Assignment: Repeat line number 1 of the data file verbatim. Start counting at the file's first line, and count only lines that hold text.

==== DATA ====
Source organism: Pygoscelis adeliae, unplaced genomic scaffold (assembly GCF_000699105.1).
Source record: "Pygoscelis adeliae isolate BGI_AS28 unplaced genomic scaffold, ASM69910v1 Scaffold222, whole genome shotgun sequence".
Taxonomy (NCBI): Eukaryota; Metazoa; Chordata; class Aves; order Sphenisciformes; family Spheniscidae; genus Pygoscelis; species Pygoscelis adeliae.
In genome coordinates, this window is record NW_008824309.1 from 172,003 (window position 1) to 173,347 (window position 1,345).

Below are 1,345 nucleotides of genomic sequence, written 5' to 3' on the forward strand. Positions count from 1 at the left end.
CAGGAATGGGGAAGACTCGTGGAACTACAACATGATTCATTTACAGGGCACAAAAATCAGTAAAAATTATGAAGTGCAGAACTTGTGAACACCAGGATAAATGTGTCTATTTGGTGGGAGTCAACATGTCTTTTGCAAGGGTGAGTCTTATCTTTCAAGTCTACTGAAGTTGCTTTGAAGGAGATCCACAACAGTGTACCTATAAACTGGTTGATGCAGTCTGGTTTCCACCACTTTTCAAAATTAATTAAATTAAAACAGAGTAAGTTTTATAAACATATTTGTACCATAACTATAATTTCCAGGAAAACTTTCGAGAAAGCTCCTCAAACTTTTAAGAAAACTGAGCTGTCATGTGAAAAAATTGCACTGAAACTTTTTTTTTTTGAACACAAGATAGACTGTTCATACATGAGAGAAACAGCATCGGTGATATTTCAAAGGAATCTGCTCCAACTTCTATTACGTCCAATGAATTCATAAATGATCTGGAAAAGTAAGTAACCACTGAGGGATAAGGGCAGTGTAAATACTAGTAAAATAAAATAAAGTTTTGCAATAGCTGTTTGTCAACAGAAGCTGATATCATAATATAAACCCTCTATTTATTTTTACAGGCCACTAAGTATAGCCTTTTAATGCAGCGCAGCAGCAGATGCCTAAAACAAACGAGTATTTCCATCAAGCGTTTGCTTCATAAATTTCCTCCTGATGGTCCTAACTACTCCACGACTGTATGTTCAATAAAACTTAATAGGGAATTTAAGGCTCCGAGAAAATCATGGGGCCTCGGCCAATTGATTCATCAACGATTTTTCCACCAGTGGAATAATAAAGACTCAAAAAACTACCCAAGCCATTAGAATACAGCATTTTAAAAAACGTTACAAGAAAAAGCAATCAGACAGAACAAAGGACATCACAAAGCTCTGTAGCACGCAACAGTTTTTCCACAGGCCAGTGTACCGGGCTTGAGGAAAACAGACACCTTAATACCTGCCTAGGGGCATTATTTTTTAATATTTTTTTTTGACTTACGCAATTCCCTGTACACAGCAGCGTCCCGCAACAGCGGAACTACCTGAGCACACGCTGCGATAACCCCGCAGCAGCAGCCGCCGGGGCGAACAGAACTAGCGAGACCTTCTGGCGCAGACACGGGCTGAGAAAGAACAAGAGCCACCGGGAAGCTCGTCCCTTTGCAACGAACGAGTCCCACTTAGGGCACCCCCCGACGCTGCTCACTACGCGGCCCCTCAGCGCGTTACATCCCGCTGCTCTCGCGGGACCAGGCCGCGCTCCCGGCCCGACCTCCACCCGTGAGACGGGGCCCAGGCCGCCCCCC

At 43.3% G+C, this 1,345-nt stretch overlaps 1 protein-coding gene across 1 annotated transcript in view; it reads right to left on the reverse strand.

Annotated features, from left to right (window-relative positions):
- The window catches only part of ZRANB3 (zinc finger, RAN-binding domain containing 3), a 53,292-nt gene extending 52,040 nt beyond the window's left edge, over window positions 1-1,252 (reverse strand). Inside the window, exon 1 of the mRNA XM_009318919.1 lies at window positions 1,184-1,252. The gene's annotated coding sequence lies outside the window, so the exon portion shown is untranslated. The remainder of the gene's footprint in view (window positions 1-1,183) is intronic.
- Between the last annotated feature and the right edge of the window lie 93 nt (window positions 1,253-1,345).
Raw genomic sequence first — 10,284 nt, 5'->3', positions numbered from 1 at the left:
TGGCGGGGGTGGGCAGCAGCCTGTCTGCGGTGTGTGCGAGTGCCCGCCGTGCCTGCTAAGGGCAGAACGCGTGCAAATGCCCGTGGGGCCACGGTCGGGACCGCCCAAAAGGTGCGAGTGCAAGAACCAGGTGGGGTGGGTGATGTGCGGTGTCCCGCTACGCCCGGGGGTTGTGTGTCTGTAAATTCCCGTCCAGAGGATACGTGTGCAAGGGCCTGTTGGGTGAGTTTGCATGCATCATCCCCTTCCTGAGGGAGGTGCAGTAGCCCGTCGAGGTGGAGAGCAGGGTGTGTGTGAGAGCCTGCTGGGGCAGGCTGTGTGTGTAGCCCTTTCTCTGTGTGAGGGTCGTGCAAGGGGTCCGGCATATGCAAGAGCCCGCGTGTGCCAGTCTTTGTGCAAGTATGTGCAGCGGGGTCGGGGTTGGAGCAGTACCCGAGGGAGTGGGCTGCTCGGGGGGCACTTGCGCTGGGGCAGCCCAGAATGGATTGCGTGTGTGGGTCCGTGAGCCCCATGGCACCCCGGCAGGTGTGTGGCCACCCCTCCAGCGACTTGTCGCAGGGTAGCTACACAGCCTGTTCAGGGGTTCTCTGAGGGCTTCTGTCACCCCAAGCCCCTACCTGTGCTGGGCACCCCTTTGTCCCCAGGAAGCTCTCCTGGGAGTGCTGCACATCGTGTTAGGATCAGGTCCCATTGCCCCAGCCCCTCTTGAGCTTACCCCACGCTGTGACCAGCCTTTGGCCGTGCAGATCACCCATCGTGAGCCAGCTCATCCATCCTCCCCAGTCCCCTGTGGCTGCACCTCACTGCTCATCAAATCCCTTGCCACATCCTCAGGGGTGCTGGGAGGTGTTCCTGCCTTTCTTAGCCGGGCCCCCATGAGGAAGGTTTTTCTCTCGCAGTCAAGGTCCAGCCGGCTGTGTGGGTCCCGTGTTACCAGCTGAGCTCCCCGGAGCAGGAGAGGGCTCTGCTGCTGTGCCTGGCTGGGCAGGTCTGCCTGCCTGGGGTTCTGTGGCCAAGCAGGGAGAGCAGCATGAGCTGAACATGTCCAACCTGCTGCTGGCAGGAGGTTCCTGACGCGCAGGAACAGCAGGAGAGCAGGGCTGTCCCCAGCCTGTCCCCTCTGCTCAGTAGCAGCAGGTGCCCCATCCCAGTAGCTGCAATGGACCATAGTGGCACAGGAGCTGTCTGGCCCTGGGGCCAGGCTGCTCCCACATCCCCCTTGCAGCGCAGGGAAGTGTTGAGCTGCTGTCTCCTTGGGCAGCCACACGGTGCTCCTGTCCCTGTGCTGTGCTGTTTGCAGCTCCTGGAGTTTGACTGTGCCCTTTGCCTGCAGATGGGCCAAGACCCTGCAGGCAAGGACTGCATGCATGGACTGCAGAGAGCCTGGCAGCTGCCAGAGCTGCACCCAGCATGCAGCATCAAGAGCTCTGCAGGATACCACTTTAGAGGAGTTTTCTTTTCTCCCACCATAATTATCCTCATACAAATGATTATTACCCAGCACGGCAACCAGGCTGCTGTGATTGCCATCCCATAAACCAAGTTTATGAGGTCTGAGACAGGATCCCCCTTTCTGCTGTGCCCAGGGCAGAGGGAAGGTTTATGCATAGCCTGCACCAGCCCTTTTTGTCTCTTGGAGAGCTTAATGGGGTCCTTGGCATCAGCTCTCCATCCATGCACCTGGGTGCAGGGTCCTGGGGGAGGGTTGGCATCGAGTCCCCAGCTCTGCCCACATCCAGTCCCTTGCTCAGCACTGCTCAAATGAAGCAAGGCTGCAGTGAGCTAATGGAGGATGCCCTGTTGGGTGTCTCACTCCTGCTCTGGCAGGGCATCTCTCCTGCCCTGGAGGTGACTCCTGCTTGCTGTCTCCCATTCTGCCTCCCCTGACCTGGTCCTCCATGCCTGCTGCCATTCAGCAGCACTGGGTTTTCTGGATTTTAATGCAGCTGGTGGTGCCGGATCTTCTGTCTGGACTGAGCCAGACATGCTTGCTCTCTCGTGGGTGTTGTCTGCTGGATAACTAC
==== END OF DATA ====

Source organism: Pygoscelis adeliae, unplaced genomic scaffold (assembly GCF_000699105.1).